7th-Grade English Portfolio
My Portfolio Reflection
1. How would you describe your writing at the beginning of the year and how would you describe it now?
I would describe my writing at the beginning of the year as eloquent but inexperienced. I was good at writing, but I didn't know a lot about different types of writing and formats. I also learned a lot of vocabulary and grammar with the "Caught Your Grammar" worksheets we did.
2. What do you consider your writing strengths? Explain.
I think that my strengths are vocabulary and argumentative writing. I like imagining what someone on another side of an argument would say if they read my paper. It was fun to come up with counterarguments for that.
3. What writing skills do you need and/or want to continue to develop next year? Explain.
I would like to get better at making my words flow. I want to make my writing easier to read and understand. It's important to make sure that people can actually follow your writing.
4. What piece of writing from this year best captures your growth as a writer and thinker? Explain why.
I think that my Giver essay captures my growth as a writer and thinker best because it shows how much I learned about quotations and text evaluations. This year, I learned how to format quotes within essays, which is more complicated than it seems. I also learned how to analyze what we read and how to find things related to a main idea.
5. What piece of writing from this year are you most proud of? Explain why.
I am most proud of my Walrus and Carpenter analysis because I think it displays
The world in The Giver by Lois Lowry is a dystopia because it takes away the peoples’ right to make their own decisions.
The leaders, or Elders, make all of the choices for the community. While Jonas’ family eats dinner, the readers learn that families in the community are all adopted and chosen by the elders when Jonas recalls, “Two children - one male, one female - to each family unit. It was written very clearly in the rules” (10). This is saying that families are provided, selected, and monitored by the Elders. Parents do not get to choose their child’s names or even decide how many children they have. The children are more of a chore or duty to the parents than family because the parents do not make any decisions having to do with their “kids.” In this way, the lack of connection, relation, and interaction with their children prevents parents from loving or having a good relationship with their kids.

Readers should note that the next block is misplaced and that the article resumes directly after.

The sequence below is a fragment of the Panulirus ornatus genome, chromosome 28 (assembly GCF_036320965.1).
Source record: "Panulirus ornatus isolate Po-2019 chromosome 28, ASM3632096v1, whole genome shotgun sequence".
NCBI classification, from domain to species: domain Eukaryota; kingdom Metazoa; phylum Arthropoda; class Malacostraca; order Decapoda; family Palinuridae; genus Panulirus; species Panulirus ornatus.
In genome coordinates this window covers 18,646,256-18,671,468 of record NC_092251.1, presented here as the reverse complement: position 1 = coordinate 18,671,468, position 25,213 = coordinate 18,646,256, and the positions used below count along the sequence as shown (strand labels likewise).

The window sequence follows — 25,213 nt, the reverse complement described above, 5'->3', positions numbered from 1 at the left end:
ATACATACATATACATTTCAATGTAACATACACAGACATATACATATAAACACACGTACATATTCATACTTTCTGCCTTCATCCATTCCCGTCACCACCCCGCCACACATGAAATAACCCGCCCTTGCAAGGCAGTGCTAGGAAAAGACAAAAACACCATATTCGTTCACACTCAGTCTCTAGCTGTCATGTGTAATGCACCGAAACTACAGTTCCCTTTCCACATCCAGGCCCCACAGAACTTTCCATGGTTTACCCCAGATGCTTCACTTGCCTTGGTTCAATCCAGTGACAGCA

As Jonas is talking to his father, we learn that everyone gets assigned their jobs in the community, when the author tells the reader what Jonas is saying: “[An Assignment] was a secret [decision], made by the leaders of a community” (15). No one gets to choose their career. In the community, everyone’s job is decided for them. Their Assignment is what they will be doing for the rest of their lives, and there is no way to change it. Because of this, kids have no passion or ambition, since they know that they cannot change the Elder’s decision. By taking this choice away, achievement and freedom are also taken away, and once again, people are not living their own lives.
In conclusion, Lois Lowry wants to show the readers that their vision of a perfect world without decisions is really a horrid, controlling dystopia.
Strangers can be manipulative and deceptive. It is essential to never trust or rely on anyone or anything unknown. A great example of this lesson is in “The Walrus and the Carpenter.” In this poem, Lewis Carroll uses personification and rhetoric to emphasize the theme of always being wary of strangers.
The first tool the author uses is personification in order to make the Walrus and oysters seem more like people. When the Walrus is talking to the oysters, “The eldest oyster winked his eye” (39). The author wants children to watch out for strangers, but he chooses to present it in a fun way so that kids enjoy and remember it. He does this by writing with silly characters, and giving them human qualities, like winking and talking. Kids pay attention and enjoy the poem while still receiving the message. They will be able to apply it to real life situations, possibly without even realizing it. Carroll finds a brilliant way to mix personification with a moral.
The author also uses rhetoric to show that strangers can be deceiving. When the oysters start to get tired and ask for a break, “‘No hurry!’ said the Carpenter” (71). The Carpenter uses both ethos and pathos in these two words of dialogue. First, he convinces the oysters that they can trust him by showing them that he will wait for them. He also appeals to their exhaustion because he knows they will be relieved and happy to stop. The Carpenter puts them at ease with his consideration and relaxed attitude. The oysters begin to lose any suspicion and let their guard down. Through the Carpenter, Carroll conveys how manipulative people can be, and how easily strangers can send out a false sense of security.
In conclusion, Lewis Carroll uses personification and rhetoric to prove his point about the importance of stranger awareness. He uses these tools to make an obvious connection to real life and to prove how manipulative some people can be. The author addresses the problem of gullible and careless people who ignorantly trust people they do not know.